Robert W. McChesney and John Nichols believe that “journalists deserve subsidies, too.” They argue that America is “nearing a point where we will no longer have more than minimal resources (relative to the nation’s size) dedicated to reporting the news.”
There’s every reason to dispute their woe-is-us assumption. There’s even more reason to say they are wildly off-base in calling for special subsidies for journalists.
The authors, longstanding activists in media reform, are exceedingly well-meaning. And they are more accurate than not when they say:
We seek to renew a rich if largely forgotten legacy of the American free-press tradition, one that speaks directly to today’s crisis. The First Amendment necessarily prohibits state censorship, but it does not prevent citizens from using their government to subsidize and spawn independent media.
Indeed, the post-colonial press system was built on massive postal and printing subsidies. The first generations of Americans never imagined that the market would provide sound or sufficient journalism. The notion was unthinkable. They established enlightened subsidies, which broadened the marketplace of ideas and enhanced and protected core freedoms. Their initiatives were essential to America’s progress.
If the authors had only pursued their logic, they’d have ended up at the only sensible conclusion — that taxpayers could well subsidize the equivalent of the postal and printing subsidies they celebrate (among many other infrastructure supports that helped get the news from one place to another, such as roads, never mind the variety of other government help that’s gone to news organizations over the past several centuries.
What would following their logic lead us to in a digital world? That’s easy: We should collectively install dark fiber to every home and business where it’s feasible to do so, and put fiber as close to the ones that are too remote to make sense otherwise. It should be “dark fiber” — that is, data lines not controlled by government but available for others to light up to provide services for users.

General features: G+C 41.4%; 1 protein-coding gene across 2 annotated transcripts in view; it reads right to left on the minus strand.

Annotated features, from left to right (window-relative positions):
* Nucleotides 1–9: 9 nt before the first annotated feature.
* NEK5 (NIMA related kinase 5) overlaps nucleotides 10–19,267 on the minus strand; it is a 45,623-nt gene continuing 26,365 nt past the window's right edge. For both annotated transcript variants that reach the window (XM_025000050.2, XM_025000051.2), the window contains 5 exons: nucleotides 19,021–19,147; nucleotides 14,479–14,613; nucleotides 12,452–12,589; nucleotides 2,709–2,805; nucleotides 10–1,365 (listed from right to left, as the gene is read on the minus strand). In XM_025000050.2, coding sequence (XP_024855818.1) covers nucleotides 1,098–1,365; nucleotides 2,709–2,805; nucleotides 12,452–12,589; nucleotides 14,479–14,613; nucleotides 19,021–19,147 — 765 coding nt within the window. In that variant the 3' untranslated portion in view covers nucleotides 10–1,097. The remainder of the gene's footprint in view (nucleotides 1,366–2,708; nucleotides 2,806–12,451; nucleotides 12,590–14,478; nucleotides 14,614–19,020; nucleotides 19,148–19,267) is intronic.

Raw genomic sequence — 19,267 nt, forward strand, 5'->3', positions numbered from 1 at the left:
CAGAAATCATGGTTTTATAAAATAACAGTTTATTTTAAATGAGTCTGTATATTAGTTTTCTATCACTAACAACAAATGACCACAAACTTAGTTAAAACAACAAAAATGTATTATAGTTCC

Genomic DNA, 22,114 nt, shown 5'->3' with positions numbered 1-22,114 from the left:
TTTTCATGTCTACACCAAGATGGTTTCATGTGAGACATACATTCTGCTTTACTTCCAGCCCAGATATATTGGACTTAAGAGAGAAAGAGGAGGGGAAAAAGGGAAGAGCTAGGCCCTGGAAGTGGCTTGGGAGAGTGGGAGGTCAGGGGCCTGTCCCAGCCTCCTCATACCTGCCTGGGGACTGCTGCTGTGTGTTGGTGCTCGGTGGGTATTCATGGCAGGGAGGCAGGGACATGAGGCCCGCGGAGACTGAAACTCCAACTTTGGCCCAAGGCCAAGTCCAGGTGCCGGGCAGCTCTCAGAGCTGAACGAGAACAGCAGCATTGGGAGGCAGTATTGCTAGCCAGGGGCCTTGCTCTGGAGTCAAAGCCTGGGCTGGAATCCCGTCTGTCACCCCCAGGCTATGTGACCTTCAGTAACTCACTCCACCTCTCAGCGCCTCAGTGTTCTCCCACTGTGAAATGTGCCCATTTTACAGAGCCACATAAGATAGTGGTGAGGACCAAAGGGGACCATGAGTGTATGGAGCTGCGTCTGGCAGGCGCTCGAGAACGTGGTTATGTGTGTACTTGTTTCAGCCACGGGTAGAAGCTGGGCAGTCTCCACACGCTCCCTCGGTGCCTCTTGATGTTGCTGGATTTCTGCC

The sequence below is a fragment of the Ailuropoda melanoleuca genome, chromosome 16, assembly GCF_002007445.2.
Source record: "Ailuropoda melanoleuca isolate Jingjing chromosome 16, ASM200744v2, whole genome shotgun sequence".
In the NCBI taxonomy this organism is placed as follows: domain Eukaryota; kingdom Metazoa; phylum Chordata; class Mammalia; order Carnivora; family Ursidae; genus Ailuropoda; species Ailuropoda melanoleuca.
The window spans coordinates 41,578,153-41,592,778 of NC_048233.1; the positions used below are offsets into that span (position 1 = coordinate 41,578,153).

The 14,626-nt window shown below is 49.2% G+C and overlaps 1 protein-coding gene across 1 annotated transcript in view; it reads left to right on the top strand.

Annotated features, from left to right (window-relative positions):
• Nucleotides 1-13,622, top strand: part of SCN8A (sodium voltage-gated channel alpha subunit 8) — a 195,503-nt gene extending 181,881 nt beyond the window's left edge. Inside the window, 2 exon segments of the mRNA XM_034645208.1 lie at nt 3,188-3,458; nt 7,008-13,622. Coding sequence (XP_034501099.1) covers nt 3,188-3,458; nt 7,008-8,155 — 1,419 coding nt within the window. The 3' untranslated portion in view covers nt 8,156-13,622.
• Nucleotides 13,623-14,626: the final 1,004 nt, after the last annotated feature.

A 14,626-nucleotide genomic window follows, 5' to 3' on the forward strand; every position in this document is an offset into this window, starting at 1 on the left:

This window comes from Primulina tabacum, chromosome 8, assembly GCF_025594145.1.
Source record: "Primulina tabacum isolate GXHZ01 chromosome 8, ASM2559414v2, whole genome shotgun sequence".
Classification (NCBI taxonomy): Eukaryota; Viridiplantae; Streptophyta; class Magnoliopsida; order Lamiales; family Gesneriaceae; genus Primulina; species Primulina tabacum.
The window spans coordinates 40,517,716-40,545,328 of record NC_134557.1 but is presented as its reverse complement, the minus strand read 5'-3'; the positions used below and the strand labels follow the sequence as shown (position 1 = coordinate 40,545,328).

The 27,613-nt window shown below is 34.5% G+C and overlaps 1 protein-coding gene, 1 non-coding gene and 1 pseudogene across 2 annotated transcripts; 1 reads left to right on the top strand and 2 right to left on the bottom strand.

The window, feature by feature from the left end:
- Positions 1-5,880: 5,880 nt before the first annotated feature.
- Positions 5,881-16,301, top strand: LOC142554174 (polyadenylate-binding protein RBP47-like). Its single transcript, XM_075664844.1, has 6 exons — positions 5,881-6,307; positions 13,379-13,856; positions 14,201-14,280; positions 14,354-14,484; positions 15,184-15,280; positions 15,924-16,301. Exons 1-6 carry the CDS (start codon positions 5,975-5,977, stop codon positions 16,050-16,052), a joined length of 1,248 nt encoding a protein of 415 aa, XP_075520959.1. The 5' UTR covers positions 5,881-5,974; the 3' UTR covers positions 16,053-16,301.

This would not be about journalism only, any more than building roads in the 18th and 19th and 20th centuries was about helping newspapers deliver their goods to people’s homes and businesses. It would be about boosting trade of services and information (for-profit and not-for-profit), one part of which would be media.
We are seeing an explosion of creativity and innovation in media and journalism right now. Entrepreneurs and big companies alike are experimenting in new forms of journalism and ways to pay for it.
We have never had so much high-quality coverage in some areas, such as technology, as we have today. We have never had so much truly local conversation that has high value as we have today. And we will have vastly more tomorrow.
We may well be losing, at least temporarily, some of what Alex Jones calls “accountability journalism” — hard-nosed reporting of what powerful institutions, including government, are doing with our money and, in some cases, our lives. But to assume it will disappear and not be replaced, especially given some of the experiments we’re seeing, is grossly premature.
But Nichols and McChesney make that worst-case assumption, and veer off to this conclusion:
Saving newspapers may be impossible. But we can save journalism. Step one is to begin debating ways for enlightened public subsidies to provide a competitive and independent digital news media. Also, we should greatly expand funding for public and community media, and establish policies that help convert dying daily newspapers into post-corporate low-profit news operations that realize the potential of the Internet. If we do so, journalism and democracy will not just survive. They will flourish.
We don’t need government support of this kind. It will lead us down a path that media reformers will rue: licensing of journalists, picking of winners and other pernicious outcomes.
Government surely does have a role, no question. But it should be to create the fundamental communications infrastructure on which tomorrow’s journalism can thrive.